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GOP Goes Right on Obamacare Replacement

Who What Why - 13 hours 6 min ago

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Republicans Go Right for Obamacare Replacement (Dan)

Republicans swing right in an effort to sway ‘Freedom Caucus’ conservatives to support the Obamacare replacement legislation. But will they lose moderate votes? Furthermore, what role will Trump play in negotiations?

Oil Market’s Big Problem (Jeff C.)

Gasoline station operators have reported that their sales are down 1.5 to 2 percent this year. Traders are growing worried the demand for gasoline is not there to keep crude prices above $50 a barrel.

Russian Hackers Targeting Macron, Say Cybersecurity Experts (Dan)

The same Russian hacking group that allegedly targeted the Clinton camp, known as ‘Fancy Bear’, is targeting France’s Emmanuel Macron, who is opposing the Russia-friendly Marine Le Pen.

The post GOP Goes Right on Obamacare Replacement appeared first on WhoWhatWhy.

Nasdaq sets fresh intraday record as Wall Street awaits Trump tax announcement

MarketWatch Market Pulse - 13 hours 15 min ago

U.S. stocks opened cautiously higher on Wednesday, but enough to help the Nasdaq touch a new all-time high, as investors awaited an announcement from President Donald Trump's administration on a "massive" tax plan. The Dow Jones Industrial Average was up 26 points, or 0.1%, at 21,019 and the S&P 500 index traded up a point at 2,380, less than 0.1% higher. Meanwhile, the Nasdaq Composite Index , touched a new intraday trading high of 6,037.22, and was most recently trading flat at 6,024. Trump has vowed to slash the corporate tax rate from 35% to 15%, and a plan is set to be announced at 1:30 p.m. Eastern. In corporate news, shares of Twitter Inc. soared more than 9% after the social media company beat first-quarter earnings expectations.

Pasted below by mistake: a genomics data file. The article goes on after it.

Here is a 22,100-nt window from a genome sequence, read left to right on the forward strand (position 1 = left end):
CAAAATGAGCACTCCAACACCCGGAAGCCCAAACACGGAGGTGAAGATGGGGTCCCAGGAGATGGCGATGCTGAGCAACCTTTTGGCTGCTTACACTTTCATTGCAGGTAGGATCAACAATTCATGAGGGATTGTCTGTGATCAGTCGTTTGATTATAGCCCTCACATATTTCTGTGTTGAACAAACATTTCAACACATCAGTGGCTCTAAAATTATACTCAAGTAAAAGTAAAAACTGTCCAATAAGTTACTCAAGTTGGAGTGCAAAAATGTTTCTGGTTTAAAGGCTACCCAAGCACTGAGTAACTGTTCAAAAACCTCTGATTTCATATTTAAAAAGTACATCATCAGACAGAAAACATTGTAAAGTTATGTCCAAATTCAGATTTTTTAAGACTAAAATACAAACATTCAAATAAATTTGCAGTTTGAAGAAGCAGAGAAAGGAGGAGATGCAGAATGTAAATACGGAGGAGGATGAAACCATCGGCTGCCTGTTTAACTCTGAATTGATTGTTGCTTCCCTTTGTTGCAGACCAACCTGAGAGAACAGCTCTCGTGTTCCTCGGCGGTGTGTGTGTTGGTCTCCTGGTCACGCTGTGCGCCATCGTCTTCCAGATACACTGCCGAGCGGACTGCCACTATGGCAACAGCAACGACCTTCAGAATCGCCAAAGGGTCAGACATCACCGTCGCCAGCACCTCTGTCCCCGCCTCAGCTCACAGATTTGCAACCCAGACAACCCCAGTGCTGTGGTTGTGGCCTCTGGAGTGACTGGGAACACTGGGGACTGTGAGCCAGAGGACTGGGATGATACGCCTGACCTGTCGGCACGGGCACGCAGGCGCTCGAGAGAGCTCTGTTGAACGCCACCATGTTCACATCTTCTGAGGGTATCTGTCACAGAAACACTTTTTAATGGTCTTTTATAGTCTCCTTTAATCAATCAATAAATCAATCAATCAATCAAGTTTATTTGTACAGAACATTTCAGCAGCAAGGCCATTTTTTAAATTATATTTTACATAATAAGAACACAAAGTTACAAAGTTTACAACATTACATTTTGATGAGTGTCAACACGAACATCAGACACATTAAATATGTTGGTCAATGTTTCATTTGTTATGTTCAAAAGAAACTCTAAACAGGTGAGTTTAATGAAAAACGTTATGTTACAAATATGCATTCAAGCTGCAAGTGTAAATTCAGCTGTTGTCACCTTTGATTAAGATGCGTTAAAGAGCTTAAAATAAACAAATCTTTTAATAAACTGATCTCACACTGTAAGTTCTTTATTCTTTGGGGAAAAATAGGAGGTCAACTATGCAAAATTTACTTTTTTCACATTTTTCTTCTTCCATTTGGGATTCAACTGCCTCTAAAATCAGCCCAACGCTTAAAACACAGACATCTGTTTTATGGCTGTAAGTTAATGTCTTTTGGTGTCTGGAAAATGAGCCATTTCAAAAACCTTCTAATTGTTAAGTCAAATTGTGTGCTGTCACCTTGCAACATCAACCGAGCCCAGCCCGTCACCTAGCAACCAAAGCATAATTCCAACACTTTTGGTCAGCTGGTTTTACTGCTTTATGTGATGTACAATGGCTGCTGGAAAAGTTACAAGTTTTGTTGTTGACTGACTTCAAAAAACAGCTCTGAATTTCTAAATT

Market Pulse Stories are Rapid-fire, short news bursts on stocks and markets as they move. Visit MarketWatch.com for more information on this news.

Mnuchin says business tax rate at 15 percent in Trump tax plan

Reuters US Politics - 13 hours 16 min ago
WASHINGTON (Reuters) - U.S. Treasury Secretary Steve Mnuchin said the plan for "the biggest tax cut" in U.S. history due to be released later on Wednesday by the White House would cut the business tax rate to 15 percent, including for small businesses.

MPs slam transparency over drone death of British IS member

MiddleEasteye - 13 hours 16 min ago
Language Undefined

Committee says Reyaad Khan posed 'serious threat to UK' when killed in Syria, but criticises lack of government support for probe into his death

Cyber extortion demands surge as victims keep paying: Symantec

Top Reuters News - 13 hours 18 min ago